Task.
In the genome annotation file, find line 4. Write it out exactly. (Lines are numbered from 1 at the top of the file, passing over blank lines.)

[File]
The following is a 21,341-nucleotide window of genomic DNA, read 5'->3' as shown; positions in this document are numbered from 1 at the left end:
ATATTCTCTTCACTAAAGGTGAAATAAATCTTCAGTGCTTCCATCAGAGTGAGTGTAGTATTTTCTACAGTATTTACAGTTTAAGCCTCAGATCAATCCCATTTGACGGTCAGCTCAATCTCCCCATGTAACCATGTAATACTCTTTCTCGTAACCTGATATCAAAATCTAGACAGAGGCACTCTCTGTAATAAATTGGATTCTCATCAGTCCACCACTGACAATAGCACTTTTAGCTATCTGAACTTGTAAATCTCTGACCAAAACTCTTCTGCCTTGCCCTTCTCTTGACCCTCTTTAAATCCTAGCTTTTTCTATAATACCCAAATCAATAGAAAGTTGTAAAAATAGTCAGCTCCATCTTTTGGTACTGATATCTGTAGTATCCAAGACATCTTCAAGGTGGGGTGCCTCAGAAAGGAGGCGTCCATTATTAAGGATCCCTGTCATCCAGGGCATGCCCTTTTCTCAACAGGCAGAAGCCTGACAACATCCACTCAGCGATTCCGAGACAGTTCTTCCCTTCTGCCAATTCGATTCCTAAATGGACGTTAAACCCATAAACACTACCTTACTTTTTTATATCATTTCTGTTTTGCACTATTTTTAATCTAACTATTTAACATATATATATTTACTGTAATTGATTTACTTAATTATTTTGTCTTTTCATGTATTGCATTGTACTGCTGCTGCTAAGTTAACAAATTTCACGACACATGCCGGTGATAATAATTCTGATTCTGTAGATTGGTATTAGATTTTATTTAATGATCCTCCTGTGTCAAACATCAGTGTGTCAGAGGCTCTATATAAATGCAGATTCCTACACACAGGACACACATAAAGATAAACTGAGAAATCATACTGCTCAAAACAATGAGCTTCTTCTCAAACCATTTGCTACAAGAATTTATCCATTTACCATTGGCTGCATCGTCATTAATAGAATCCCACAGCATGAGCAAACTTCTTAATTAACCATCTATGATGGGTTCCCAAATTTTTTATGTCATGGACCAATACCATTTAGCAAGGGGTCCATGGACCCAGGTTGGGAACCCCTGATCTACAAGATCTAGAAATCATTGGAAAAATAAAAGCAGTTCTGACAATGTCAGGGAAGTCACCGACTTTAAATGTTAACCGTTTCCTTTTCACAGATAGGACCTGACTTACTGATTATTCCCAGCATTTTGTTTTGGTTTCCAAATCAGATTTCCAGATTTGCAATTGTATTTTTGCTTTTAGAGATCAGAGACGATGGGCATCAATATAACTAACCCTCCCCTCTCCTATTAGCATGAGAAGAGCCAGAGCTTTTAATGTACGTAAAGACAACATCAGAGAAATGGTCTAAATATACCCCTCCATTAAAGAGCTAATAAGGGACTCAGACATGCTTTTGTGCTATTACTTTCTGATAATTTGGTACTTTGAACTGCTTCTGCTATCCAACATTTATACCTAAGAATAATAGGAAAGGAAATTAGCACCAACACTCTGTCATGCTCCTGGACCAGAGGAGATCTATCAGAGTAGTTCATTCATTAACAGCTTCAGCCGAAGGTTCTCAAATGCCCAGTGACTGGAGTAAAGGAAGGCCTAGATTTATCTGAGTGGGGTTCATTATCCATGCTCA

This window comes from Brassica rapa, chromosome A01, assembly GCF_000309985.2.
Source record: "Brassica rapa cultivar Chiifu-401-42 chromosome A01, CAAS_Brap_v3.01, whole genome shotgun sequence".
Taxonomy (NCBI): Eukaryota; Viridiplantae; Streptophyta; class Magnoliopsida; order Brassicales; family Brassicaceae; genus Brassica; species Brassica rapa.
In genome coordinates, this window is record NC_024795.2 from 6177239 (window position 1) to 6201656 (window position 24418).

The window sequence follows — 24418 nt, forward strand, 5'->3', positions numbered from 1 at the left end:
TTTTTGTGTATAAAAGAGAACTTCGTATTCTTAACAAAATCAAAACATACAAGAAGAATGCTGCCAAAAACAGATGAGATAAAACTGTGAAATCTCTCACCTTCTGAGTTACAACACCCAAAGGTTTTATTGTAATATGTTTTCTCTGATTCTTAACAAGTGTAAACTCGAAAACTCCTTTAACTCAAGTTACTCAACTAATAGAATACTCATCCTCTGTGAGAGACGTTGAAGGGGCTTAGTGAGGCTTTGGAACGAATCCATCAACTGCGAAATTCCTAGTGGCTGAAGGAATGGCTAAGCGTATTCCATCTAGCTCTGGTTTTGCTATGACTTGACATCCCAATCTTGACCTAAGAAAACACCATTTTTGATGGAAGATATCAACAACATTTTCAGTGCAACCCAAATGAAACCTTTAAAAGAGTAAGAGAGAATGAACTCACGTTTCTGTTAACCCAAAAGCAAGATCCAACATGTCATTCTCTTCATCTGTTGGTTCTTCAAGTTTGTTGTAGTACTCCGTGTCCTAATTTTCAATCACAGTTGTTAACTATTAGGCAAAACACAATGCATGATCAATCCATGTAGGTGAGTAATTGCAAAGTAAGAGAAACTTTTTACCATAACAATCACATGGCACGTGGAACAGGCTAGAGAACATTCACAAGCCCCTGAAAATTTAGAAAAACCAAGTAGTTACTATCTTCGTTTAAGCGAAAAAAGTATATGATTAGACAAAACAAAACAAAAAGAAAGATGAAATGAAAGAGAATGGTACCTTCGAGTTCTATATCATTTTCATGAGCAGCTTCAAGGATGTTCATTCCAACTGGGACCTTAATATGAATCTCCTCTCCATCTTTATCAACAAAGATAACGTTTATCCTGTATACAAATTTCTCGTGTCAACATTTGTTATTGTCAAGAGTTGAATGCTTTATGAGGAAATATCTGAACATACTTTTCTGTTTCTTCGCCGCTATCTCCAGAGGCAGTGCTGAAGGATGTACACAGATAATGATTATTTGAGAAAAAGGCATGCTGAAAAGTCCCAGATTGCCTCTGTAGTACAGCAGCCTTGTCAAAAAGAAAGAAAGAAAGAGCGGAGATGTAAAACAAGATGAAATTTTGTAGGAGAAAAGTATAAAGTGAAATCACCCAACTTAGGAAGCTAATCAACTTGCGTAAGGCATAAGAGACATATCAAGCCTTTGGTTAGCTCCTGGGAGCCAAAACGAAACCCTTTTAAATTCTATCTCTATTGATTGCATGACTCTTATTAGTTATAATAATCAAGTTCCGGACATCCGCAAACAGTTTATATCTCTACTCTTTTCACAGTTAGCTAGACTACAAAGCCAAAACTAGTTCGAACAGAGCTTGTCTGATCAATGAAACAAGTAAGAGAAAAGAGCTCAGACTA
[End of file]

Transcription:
Source record: "Brassica rapa cultivar Chiifu-401-42 chromosome A01, CAAS_Brap_v3.01, whole genome shotgun sequence".